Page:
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Year: 2005
USA: IFC First Take
UK: Artificial Eye
Cast: Isabelle Huppert, Pascal Greggory, Claudia Coli, Thierry Hancisse, Chantal Neuwirth, Thierry Fortineau, Louise Vincent, Clement Hervieu-Leger, Nicolas Moreau, Rinaldo Rocco, Xavier Lafitte, Maļ David, Jeanne Herry, Aude Leger, Raina Kabaivanska
Director: Patrice Chereau
Country: Germany / France / Italy
Language: French (English subtitles)
USA: 90 mins
UK Certificate: 15 contains moderate sex and nudity
USA Release Date: 14 July 2006 (Limited Release - New York)
UK Release Date: 17 November 2006
UK Distributor


A house where people like to come. Long evenings spent listening, watching, laughing, saying one thing and then the other. That's the advantage of a circle of habitues: everybody knows everybody. Outbursts of honesty, extremes of secrecy, moments of doubt and founded or unfounded joy... It's all there, to the guests' delight and that of the master and mistress of the house, whose lives are a never-ending tale of success envied by others.

Suddenly, the smooth-running clock tells the wrong time. One day, someone leaves and is late returning. When the bell chimes at last, the world has drastically changed. One day, brought together in the house, a man and woman see each other as they really are for the first time. One wanted this, the other didn't. One wants to talk, the other doesn't. It's hard living in the same house when you don't want the same things.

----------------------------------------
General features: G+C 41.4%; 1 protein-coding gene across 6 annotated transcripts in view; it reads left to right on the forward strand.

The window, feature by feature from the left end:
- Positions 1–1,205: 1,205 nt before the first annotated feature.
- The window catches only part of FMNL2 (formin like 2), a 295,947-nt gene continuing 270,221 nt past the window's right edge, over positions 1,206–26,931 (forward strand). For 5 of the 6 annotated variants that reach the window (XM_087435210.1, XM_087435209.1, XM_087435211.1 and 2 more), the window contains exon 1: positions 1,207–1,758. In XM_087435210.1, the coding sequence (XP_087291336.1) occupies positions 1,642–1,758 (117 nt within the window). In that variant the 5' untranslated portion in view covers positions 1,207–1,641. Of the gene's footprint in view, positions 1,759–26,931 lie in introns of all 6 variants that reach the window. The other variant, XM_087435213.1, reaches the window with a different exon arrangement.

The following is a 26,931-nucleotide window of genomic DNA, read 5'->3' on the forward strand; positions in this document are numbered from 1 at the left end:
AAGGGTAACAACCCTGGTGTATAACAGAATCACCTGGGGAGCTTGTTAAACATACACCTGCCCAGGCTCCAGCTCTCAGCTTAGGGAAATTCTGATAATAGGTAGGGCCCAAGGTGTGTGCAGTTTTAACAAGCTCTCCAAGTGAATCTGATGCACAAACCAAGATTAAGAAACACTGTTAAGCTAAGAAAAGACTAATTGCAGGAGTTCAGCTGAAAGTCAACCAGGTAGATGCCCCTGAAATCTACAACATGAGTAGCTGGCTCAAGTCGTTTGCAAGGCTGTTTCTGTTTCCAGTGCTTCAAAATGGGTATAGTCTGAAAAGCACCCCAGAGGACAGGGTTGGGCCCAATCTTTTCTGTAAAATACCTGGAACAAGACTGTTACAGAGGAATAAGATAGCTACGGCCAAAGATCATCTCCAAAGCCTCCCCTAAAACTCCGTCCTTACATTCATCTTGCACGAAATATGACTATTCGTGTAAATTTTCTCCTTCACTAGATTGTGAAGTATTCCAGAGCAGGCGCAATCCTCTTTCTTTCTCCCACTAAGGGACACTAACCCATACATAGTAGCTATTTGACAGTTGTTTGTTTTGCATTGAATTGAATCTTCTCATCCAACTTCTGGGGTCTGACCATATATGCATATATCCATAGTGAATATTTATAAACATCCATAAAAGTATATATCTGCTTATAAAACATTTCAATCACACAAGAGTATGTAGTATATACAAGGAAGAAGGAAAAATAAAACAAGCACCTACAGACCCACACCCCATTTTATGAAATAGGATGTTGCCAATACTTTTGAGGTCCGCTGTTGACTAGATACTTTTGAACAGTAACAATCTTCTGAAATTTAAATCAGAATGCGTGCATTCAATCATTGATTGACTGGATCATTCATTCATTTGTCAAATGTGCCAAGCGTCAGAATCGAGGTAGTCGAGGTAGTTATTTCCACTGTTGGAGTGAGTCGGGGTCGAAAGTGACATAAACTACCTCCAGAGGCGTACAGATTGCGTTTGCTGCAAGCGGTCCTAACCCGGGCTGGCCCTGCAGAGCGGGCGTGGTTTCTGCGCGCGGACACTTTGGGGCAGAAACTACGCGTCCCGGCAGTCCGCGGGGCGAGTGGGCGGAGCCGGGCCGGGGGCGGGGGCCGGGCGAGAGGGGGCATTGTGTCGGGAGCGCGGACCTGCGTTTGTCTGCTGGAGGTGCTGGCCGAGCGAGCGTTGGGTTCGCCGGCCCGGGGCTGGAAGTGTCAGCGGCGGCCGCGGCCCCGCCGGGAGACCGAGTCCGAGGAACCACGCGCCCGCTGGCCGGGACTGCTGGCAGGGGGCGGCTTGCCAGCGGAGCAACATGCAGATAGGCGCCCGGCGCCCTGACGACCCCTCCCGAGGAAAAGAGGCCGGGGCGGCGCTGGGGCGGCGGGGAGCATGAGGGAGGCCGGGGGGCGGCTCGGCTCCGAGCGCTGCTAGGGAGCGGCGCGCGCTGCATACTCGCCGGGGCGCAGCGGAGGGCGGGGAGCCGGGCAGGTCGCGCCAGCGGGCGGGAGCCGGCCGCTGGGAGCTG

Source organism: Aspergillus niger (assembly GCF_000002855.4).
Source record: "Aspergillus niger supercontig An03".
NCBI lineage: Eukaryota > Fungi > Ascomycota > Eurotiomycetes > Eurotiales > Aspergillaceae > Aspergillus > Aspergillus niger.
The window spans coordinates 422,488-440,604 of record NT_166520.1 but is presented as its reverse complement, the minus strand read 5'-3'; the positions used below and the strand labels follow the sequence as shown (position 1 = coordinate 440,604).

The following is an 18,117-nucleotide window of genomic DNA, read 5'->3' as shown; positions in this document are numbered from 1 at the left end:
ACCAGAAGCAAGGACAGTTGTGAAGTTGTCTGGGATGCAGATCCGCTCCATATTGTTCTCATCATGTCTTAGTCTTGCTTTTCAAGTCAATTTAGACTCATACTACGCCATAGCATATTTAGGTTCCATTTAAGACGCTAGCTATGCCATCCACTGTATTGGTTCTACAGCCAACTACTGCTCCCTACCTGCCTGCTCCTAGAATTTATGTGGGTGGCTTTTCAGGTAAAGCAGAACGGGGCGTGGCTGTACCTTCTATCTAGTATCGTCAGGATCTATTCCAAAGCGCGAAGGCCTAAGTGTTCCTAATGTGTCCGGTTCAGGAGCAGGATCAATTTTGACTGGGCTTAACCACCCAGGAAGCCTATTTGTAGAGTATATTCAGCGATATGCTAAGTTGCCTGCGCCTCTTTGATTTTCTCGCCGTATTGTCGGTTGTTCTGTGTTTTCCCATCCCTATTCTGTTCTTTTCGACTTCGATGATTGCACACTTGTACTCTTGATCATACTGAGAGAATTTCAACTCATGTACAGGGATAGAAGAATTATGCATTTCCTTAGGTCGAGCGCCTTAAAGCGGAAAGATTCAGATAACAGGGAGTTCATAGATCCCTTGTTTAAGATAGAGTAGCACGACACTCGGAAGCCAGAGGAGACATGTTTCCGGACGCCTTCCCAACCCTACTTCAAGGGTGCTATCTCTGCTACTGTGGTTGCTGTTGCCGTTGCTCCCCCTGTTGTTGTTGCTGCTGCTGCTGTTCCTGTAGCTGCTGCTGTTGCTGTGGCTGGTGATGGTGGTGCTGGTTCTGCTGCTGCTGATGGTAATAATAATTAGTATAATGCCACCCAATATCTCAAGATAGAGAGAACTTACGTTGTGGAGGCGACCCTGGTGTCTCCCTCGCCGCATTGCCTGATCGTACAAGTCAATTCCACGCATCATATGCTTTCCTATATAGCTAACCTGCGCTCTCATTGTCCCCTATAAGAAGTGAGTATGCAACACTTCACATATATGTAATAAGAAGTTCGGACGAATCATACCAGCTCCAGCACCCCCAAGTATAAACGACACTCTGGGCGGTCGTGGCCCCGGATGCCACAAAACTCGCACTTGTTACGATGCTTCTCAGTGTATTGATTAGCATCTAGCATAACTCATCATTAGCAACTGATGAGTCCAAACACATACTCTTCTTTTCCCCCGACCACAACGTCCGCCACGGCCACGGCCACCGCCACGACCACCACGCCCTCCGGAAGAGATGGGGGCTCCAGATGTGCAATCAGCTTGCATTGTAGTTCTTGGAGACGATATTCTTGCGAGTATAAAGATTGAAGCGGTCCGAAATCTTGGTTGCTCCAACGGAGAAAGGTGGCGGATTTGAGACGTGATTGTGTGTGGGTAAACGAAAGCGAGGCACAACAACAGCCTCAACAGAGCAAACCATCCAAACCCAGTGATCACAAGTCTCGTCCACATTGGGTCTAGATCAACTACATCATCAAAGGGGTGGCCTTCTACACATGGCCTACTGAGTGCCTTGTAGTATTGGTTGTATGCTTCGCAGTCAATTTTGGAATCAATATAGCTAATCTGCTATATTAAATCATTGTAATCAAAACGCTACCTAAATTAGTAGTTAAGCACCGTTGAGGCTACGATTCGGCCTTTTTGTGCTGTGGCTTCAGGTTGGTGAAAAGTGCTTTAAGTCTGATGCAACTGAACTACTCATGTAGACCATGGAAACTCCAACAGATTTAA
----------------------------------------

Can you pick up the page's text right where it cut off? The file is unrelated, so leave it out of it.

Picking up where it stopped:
Starring Pascal Greggory and Isabelle Huppert as Jean and Gabrielle Hervey, a wealthy Parisian couple but his life starts to disintegrate when his wife leaves a letter on the sideboard in their home for him and shatters any stability they once had.

From the director Patrice Chereau

"I was looking for a subject for a film without really looking. It was a period of voracious reading. I came across a collection of Joseph Conrad's short stories that had just been published by Gallimard. When I came to the one entitled The Return, in June 2003, it briefly crossed my mind that this would make a good film, but you can't constantly read with a view to turning what you're reading into a script, so I pressed on with the rest of the book and forgot the idea. It wasn't until December 2003 that I read the short story again, and I was totally thrown. Thrown by the description of a man who is so terribly lost, thrown by his disappearance at the end, by the enigma of the female character, by the few words she utters, by her return, by her indomitable strength and by a single line: "Had I known you loved me, I'd never have come back."

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